Posts like this make me profoundly sad. In fact, it makes me wonder if this author really can know the peace and grace of Christ (I’m not suggestion this person is outside of Christ, only that they’ve not realized the work that Jesus accomplished between us and God). 

This post is not meant to be a criticism of the opinions expressed about Driscoll (we’ve rehashed that conversation dozens of times, though it does seem odd the author would criticize Driscoll without actually reading the book itself).  Rather, I want to address the assumptions made by the author about the relationship between us and God, and I want to do so because it seems lately that I’ve been seeing these assumptions made by Christians in many different streams of theological thought. 

Consider the following statements, which are representative of the piece:

Scripture says we are to fear HIM:

He destroys the HOLINESS and FEAR for Christ Jesus. There is nothing worth taking from Driscoll’s pig stye to sift through and find truth. Go to Scripture and find the pristine reverence for Christ, held up above all people and all of Creation, set apart as Master, Righteous One, and without spot or blemish, never acting like the pigs, dogs, and vipers of His day.

There is nothing, absolutely nothing in this piece that speak of the intimacy we have with Jesus.  Nothing in it speaks of the great love that God has for us. 

Consider, for example, the consistent and overwhelming use of the metaphor of God as father.  It is so overwhelming that when Jesus is asked by his disciples how to pray he begins with "Our father in heaven".  Or consider that Christ is consistently pictured as the bridegroom of the church, which is the exact comparison Jesus uses for himself when his disciples’ actions are being compared to that of the Pharisees.  We also have the description of Jesus as older brother, and we are called adopted sons into the family of God.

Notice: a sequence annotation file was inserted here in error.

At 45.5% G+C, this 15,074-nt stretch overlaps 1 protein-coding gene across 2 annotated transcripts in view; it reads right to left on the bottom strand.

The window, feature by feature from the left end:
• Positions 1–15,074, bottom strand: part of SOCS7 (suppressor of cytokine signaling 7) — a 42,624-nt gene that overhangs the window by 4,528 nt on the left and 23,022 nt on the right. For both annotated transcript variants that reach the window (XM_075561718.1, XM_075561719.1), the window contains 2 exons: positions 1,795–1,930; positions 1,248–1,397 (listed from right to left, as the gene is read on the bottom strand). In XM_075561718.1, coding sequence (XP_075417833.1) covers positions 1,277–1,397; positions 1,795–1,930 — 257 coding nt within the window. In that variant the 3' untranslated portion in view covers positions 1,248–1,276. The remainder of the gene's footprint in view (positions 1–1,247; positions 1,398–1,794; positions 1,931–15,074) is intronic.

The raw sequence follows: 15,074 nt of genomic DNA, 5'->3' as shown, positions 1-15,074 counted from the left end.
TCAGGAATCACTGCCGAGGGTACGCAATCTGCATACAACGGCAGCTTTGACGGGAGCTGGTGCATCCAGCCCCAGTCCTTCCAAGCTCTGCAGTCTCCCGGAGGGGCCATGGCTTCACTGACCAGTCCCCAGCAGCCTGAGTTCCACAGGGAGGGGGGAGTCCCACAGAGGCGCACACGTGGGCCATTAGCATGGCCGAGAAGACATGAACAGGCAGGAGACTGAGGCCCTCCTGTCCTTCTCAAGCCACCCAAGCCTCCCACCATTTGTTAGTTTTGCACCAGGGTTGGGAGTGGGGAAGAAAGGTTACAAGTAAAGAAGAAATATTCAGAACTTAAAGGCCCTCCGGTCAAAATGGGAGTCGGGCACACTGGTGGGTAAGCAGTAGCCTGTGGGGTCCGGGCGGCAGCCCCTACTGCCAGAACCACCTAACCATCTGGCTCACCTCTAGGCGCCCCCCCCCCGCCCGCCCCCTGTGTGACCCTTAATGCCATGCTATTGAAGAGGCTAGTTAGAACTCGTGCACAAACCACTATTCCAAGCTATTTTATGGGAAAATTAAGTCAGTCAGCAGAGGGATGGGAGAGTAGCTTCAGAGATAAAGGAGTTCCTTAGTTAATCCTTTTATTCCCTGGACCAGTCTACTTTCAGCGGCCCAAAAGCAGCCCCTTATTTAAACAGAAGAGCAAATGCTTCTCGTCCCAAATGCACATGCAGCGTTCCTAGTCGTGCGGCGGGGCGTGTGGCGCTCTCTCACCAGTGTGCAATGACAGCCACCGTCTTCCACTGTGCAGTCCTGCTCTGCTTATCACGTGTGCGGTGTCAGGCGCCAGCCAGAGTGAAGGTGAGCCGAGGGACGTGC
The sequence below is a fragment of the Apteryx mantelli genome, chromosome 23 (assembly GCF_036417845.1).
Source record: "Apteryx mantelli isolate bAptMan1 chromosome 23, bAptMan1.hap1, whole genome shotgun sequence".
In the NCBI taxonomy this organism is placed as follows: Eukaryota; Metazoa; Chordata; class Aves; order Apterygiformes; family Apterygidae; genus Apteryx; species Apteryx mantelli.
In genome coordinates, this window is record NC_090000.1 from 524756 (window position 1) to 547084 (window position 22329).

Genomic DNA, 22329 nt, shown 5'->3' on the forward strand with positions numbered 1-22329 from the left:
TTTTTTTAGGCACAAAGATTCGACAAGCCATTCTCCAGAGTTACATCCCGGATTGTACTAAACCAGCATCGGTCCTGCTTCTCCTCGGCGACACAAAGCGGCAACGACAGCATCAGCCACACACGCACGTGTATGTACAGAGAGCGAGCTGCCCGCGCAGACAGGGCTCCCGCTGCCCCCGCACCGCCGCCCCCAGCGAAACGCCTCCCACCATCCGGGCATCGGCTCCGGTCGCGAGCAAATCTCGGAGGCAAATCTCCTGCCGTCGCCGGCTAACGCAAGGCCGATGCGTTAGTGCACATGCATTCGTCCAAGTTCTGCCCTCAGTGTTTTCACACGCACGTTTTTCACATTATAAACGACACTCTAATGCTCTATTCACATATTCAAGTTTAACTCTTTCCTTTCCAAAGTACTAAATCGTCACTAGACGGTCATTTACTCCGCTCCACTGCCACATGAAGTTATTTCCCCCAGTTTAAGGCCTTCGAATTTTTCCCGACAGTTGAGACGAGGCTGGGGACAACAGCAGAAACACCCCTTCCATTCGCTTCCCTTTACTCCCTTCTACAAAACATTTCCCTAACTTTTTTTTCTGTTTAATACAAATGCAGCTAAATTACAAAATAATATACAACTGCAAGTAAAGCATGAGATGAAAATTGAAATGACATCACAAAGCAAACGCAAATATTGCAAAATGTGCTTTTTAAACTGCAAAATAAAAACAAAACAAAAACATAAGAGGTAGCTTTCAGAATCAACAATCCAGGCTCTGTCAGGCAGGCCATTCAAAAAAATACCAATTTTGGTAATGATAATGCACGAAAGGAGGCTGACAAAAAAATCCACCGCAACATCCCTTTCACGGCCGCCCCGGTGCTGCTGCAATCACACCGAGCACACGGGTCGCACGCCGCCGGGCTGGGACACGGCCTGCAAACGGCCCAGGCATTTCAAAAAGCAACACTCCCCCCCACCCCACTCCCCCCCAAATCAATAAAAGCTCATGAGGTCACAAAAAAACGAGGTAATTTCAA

The descriptions of God I get from many Christians, and this article in particular is far from the familiarity and intimacy of a brother, father, or husband, instead God is pictured as this unapproachable, unreasonable, petty tyrant who is looking to punish anyone who forgot to dot an I or cross a T.

Its almost like verses such as:

“O Jerusalem, Jerusalem, you who kill the prophets and stone those sent to you, how often I have longed to gather your children together, as a hen gathers her chicks under her wings, but you were not willing!
Luke 13.34

Have been forgotten.

Ultimately, theology such as the one represented in this article is a Christless theology because Christ is our mediator.  His work is the work that created the easy familiarity of brother, husband and father with God.  The only way that God is an ineffable, unapproachable deity is if Christ’s work didn’t work. 

And if you think this Christless theology is confined to an obscure blog dedicated to re-publishing, and re-hashing the same old critiques against Driscoll, I invite you to read this group of comments.  Here’s some highlights:

Ultimately we (all people) live under the threat of eternal death if we worship improperly, do we not?

The Bible does not say God is “love, love, love.” It does say, “Holy, holy, holy is the Lord God Almighty.”

Great reminder that we are not approaching "the man upstairs" but the King of glory!


Yes, I did rip off some of my own work on my personal blog, but this has been something that has been on my mind, and its my stuff, I’ll plagiarize if I want to.

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This entry was posted on Thursday, March 27th, 2008 at 8:50 pm and is filed under Christian Living, Commenting, Misuse of Scripture, ODM Responses, Theology. You can follow any responses to this entry through the RSS 2.0 feed. Both comments and pings are currently closed.
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44 Comments(+Add)

1   Rick Frueh    http://judahslion.blogspot.com/
March 27th, 2008 at 9:00 pm

Tim – you left out this Greek scholar’s comment: